I also heard today on my iPod one of her songs from the album "Songs of Mass Destruction" that Tara put on a mix once called "Dark Road." It's a more complex song, full of emotions, and the video mines every bit of it - as coolly intense as she is in "Money Can't Buy It" she's full of emotional fireworks here. It's heartbreaking and breathtaking at the same time.

Tying back to the Great American Songbook that is one of my favorite genres, Annie Lennox also did a cover of Cole Porter's "Ev'ry Time We Say Goodbye" for to benefit AIDS/HIV awareness. The video was originally scheduled to have been directed by British director Derek Jarman but he became too unwell to direct at the time of shooting and so Ed Lachlan stepped in. The home movies shown on the screen are those of Derek Jarman as a child.

Finally, here's one of the songs that made it on to my Oscar winning songs sampler CD that I made for the Oscar party in March, the poignant and powerful "Into the West" from 2003's Lord of the Rings: Return of the King. Has it really been 11 years since we saw the Grey Havens?

Tuesday, April 08, 2014

Theater, music and art

It's actually been a pretty busy string of days since my last post about pot roast night. I'll be brief because I just want to catch up but I don't have the energy to really go deep into stuff, although there are a lot of thoughts bouncing around in my head.

Last Tuesday was the highly anticipated launch party for Emily Dawn's online artist collective, Whimsy. It was held in a beautiful Soho apartment large enough to hold about 60 people who attended. I ran into David on the street - we met at Kacey's bachelorette party - because we were both having trouble looking for the address. I met this guy named Robert, and of course the first question he asked me was "What do you do?" After my hackles went back down, I explained to him that that was not the question he wanted to lead with in a crowd like this, and I gave him some pointers on better questions to ask ("What are you passionate about?" How do you want to change the world?" etc.) We talked a bit about polyamory and I left him to fend for himself. He later found me and said my advice was really helpful in meeting people at the party, so I'm glad I was able to keep him from being labeled a toolbag.

There were several performances of music, drama, comedy and a pair of acro yoga practitioners (a flyer and a base) that reminded me of the contortionists in the movie Henry & June (1990), which always reminds me of Papacookie and the other artist collectives that I've been exposed to. You can see Illona in the yellow shirt and Becker behind her, and Joan seated in a white scarf in this video.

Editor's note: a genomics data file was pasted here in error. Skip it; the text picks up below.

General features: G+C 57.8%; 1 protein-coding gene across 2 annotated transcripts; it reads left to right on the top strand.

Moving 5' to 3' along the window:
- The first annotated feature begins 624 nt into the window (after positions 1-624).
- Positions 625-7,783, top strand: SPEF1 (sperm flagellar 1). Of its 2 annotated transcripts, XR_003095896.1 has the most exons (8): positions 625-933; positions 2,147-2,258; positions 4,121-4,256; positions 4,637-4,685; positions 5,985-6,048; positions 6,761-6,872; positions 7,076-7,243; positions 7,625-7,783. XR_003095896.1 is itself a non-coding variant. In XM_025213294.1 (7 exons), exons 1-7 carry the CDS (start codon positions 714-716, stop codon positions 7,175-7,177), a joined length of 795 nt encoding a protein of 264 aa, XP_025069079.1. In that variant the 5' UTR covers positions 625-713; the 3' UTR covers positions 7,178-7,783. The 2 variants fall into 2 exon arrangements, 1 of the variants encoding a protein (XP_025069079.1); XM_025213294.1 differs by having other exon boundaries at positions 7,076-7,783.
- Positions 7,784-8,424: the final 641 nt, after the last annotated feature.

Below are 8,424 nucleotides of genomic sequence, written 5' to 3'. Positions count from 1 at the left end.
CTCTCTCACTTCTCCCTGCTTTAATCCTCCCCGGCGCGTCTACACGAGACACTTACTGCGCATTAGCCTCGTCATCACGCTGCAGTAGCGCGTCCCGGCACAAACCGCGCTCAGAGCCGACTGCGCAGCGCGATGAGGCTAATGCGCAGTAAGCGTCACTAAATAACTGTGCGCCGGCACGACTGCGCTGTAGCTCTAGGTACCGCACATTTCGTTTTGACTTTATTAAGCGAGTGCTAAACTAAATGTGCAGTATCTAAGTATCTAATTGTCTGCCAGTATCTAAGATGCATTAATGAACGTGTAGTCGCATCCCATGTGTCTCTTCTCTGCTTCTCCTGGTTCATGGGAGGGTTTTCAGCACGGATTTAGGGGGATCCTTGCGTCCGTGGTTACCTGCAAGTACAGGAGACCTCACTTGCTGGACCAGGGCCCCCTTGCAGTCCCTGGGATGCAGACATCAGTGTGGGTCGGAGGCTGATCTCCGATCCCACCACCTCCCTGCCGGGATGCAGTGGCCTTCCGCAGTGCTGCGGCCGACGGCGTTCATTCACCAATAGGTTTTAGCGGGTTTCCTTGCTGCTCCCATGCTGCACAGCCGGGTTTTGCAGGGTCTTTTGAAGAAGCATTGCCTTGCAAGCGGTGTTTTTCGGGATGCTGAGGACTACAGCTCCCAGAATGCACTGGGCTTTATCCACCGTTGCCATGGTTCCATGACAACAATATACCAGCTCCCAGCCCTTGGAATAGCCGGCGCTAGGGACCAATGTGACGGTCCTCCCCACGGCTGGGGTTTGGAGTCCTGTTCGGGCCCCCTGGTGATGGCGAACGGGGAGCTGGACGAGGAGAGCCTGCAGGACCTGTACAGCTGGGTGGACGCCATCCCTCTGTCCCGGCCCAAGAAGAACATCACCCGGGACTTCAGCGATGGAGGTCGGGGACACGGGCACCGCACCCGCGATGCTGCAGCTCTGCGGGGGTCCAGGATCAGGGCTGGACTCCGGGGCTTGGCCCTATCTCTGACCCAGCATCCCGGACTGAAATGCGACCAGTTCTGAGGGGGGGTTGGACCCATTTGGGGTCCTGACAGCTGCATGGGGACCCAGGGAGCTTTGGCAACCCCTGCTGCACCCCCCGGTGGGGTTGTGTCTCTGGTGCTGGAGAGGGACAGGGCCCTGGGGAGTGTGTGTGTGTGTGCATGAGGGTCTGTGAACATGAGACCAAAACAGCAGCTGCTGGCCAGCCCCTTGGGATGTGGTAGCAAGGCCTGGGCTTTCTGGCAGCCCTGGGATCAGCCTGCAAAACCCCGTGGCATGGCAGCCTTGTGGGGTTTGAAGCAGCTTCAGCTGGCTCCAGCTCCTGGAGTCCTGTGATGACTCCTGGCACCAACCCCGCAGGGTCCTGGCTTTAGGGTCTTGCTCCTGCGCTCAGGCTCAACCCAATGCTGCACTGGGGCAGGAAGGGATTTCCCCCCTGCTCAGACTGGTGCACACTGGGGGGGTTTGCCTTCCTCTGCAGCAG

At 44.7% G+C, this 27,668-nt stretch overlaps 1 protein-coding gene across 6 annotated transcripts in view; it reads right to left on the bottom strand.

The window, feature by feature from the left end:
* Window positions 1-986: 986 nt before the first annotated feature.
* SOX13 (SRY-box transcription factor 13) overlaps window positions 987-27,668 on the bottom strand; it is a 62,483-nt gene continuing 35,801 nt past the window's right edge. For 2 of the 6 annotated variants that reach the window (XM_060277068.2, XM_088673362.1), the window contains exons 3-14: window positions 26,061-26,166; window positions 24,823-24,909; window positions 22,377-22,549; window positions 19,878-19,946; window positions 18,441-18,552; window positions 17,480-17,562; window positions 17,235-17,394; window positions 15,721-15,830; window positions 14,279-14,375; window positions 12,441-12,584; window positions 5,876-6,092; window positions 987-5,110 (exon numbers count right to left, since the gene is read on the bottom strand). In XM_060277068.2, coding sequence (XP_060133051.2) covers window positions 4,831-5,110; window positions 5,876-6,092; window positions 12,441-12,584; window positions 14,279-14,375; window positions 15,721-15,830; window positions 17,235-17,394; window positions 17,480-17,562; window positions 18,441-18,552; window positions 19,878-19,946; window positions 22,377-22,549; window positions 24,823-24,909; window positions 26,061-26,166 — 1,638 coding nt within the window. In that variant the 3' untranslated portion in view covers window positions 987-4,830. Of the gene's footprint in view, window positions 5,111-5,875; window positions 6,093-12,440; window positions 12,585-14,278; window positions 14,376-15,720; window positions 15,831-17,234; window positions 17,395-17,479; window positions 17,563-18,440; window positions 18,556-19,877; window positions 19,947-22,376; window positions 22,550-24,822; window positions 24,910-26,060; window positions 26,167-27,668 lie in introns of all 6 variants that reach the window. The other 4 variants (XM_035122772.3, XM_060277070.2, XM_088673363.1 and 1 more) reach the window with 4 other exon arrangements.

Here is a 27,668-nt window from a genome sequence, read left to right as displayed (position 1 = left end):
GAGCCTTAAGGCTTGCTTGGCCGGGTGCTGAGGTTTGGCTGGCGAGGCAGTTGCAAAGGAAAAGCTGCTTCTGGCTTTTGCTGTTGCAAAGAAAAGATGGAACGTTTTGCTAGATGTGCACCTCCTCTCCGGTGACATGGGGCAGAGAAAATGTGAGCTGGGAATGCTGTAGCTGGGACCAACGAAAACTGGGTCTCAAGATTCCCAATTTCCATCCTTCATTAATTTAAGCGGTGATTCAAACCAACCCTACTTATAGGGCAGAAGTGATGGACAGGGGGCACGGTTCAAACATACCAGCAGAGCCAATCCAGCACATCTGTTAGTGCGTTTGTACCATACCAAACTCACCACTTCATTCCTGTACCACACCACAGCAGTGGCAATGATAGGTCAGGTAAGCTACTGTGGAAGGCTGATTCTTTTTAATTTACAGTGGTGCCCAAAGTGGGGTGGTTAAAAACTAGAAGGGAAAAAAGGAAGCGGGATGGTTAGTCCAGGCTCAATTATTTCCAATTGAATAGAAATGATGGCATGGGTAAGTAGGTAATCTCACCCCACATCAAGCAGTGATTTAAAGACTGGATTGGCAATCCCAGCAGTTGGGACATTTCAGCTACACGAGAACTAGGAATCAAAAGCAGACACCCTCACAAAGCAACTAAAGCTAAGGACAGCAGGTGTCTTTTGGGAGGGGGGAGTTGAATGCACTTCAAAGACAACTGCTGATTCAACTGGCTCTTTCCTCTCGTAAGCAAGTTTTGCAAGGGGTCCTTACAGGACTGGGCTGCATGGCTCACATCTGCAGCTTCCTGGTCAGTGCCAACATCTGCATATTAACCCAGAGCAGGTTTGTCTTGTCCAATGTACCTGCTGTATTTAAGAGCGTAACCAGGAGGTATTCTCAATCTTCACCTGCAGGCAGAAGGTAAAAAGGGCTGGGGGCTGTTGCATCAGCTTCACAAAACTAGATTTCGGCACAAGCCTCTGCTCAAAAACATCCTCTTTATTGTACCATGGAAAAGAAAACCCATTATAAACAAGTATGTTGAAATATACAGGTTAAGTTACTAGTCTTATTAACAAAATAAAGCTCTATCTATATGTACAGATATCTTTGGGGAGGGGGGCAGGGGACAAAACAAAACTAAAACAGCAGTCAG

Wednesday Piper came over and we had soup dumplings and fried duck at John's Shanghai on 46th Street. We got to talking about horror movies, so we took a detour from our AFI marathon to watch Obsession (1976), a kind of disturbing Brian De Palma remake of Alfred Hitchcock's Vertigo.

Friday night I met up with Liz for a late supper in Koreatown before we headed down to the Kraine for the New York Neofuturists performance of "Too Much Light Makes the Baby Go Blind," a Shotz-like performance of short plays where they try to perform 30 plays in 60 minutes. It was an interesting concept and some of the plays were really well done ("Smoke and Mirrors" was a beautiful slow movement of lights being bounced off mirrors through smoke, and another one used smart phones with synchronized videos of each performer in an intricately choreographed display of small screens used together as a single unit.)

Saturday I saw Noah with Illona and we had lunch at Schnipper's. I discovered she is also one of those people who understands touch communications as I do, so it was nice making that connection. I made my eggplant dip and Puck came over so we could go to Rijard and Miriam's place for their performance party. There were vocal/instrumental performances by Emilie Lesbros (voice, guitar), Sean Ali (voice, bass) and Flin van Hemmen (voice, drums), and the end of the night all three combined for an improvisation. I enjoyed Emilie the most - she does amazing things with her voice, and is able to sing and chirp and click at the same time with absolute precision and control - I've never heard anything quite like it. She's going on a European tour for a few months, so I hope she has lots of success.

Sunday I did my laundry and then headed down to the LES to have an early supper with Puck's family before they drove us to Greenpoint, Brooklyn for a documentary shoot about our relationship, part of a series of couples talking about their relationships for an upcoming web site launch. Puck and I sat in front of cameras for an hour talking about our six years together. We drew questions from a pile of index cards to ask each other, such as "When do you feel closest to me?", "What things about me annoy you?" and "What are you afraid to talk with me about?" and our favorite, "Do you want to have children with me?" We both laughed at that one! Some of the tough questions were in red, and we told them to put those in as well. Eventually they had to stop us before we got through the entire deck because we'd run out of our allotted time. The filmmakers said that of the scores of couples they've interviewed for the project, we were the only ones who took up the whole hour, because many people didn't want to open up in front of the cameras, so they would either skip questions or answer them very succinctly. Apparently, there are lot of couples who don't like to be introspective as much as Puck and I do.

To take a little extra time together to debrief, we took the subway together down to Atlantic Avenue so they could get on the LIRR and I took the N track back up to get home. The whole experience was really quite affirming for both of us, and I think we each learned a little something new about each other's perspectives on past events. I think it will help us to be better frubbles with each other in the future.

Kristina and I ventured out in some nasty weather tonight for Shotz, where the theme was "Girls Just Wanna Have Shotz!" a feminist theme. Each play had to pass the Bechdel Test, something had to be destroyed, and the line was, "You don't get to tell me what to do!" The guest company was the Ukulele Orchestra of Great Brooklyn, and the started the show by singing the Shotz theme by LMFAO in three-part harmony, which was hilarious! Then they did a skit where they played polygamous wives, which included going into the audience and slapping nametags that said #HARLOT on people (Kristina and I both got one) and singing a medley of pop songs. I think my favorite play was "Yurtle the Turtle" where a despondent woman calls the phone operator and tells her about a childhood trauma, which causes the operator to call her own childhood classmate and apologize for past hurts.